Office of the Superintendent of Financial Institutions (OSFI) is signaling that it will be taking more action to address mortgage approvals that rely on the equity in the property at the expense of assessing the borrower’s ability to pay the loan. It has not stated what the changes will be or when they will be made.
OSFI’s Review of the B-20 Changes
In its recent fall newsletter (see attached), OSFI reviews the changes it made one year ago to its Residential Mortgage Underwriting Practices and Procedures (B-20), including the results and ongoing risks.
Overall, OSFI concludes that, “the B-20 revisions are having the desired effect of helping to keep Canada’s financial system strong and resilient.”
OSFI’s Observed Successes
OSFI notes the following observations:
- Stress tests have been incorporated into lenders processes.
- Improvements are evident in the quality of new mortgage loans, including higher average credit scores and lower average loan-to-value at mortgage origination.
- Markets with rapid house price appreciation experienced a higher impact. That is, B-20 measures along with higher interest rates and other actions, have had a higher impact in markets like Vancouver where average loan-to-value ratios for new mortgages have decreased.
- Reduced number of highly indebted or over-leveraged individuals. The proportion of uninsured mortgage originations that have loan amounts greater than 4.5 x’s borrower income declined from 20% in April-July 2017 to 14% in the same period in 2018.
- Critical reviews of property appraisals are being done. OSFI notes that “work is being done by financial institutions on policies to ensure critical reviews of property appraisals are being performed as part of the due diligence process”.
Noted Concerns and OSFI’s Views on Them
OSFI does note the following:
- Lending on equity versus ability to repay is a concern. OSFI says that “although reduced, there continues to be evidence of mortgage approvals that over rely on the equity in the property (at the expense of assessing the borrower’s ability to repay the loan); OSFI will be taking steps to ensure this sort of equity lending ceases”
- Consumers looking outside the regulated system not a big concern. During the consultation period prior to the B-20 revisions, OSFI was made aware of several concerns, including that the changes could lead borrowers to look outside the federally regulated system for loans. It seems not concerned about this risk, as OSFI notes that the federally regulated share of residential mortgages among regulated lenders in Canada for the 12-month period ending June 2018 remains stable (76.9% down to 76.7%), and many lenders regulated by provincial regulators have adopted similar underwriting practices.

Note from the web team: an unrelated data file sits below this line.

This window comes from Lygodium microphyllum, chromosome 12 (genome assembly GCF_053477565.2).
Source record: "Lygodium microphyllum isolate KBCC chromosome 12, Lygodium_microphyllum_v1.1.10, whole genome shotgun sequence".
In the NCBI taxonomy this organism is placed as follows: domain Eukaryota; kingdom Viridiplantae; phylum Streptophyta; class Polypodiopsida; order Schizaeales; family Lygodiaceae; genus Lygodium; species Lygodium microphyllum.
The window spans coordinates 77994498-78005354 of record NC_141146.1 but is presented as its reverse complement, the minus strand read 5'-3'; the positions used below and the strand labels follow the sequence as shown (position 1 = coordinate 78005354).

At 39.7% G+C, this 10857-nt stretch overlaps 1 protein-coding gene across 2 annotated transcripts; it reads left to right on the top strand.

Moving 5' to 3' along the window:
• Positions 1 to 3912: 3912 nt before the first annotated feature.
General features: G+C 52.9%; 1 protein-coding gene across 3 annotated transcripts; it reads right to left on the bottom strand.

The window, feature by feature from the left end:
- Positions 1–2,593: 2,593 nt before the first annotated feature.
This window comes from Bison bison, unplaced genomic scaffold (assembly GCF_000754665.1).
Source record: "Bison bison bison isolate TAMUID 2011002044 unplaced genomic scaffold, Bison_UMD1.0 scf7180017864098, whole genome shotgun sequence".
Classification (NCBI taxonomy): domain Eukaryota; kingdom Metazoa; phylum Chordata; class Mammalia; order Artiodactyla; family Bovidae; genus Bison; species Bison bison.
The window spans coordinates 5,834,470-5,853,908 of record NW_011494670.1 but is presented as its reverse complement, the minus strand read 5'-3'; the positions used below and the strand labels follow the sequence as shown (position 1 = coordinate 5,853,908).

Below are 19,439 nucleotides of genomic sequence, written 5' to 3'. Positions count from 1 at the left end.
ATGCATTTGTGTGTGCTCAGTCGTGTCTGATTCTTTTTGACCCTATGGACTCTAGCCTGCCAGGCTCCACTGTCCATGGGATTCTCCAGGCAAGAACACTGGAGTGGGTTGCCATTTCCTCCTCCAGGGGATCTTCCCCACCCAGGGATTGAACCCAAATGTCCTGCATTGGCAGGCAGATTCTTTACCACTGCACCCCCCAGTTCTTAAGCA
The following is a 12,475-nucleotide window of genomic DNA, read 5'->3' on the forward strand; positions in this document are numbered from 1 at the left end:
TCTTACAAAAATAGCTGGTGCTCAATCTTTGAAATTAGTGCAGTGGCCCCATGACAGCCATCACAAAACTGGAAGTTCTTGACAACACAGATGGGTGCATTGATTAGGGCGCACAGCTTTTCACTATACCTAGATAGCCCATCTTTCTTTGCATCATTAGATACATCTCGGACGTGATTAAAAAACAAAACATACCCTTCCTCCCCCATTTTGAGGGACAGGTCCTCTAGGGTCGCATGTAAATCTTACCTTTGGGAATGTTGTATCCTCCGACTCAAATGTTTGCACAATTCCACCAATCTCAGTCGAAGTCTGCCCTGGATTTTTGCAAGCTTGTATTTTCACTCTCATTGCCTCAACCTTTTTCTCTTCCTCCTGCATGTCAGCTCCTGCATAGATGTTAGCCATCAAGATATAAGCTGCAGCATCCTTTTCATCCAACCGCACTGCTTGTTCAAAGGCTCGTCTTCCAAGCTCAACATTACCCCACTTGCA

- Consumers being tied to lenders (renewals) also not a big concern. OSFI says that another concern was that B-20 would force a number of borrowers to remain with their current lender on renewal, potentially leading to an increase in their mortgage interest rates. Although it appears more borrowers are staying with their original lender (renewals are up 30% while new mortgages are down 19% year-over-year in the April to July period), there has been no material change in the difference between the rates that renewal customers pay and those offered to new customers.
Expected Changes: Overreliance on Home Equity versus Ability to Repay
With regards to the OSFI’s statement that it will be taking steps to ensure this sort of equity lending ceases, OSFI spokeswoman Annik Faucher told the Financial Post in an email that the regulator was referring to:
- Uninsured mortgages that were granted based only on the equity of the property — i.e. the difference between a property’s value and the amount remaining on a borrower’s mortgage for the property, as well as
- Loans where the lender did not necessarily apply the other “prudent underwriting principles” laid out in the B-20 guideline, such as those aimed at proper documentation of income.
Ms. Faucher said that OSFI “has a number of tools in its supervisory toolkit, and when we identify potential issues, we intervene and require financial institutions to implement remedial measures that are commensurate to the risk profile of the institution.”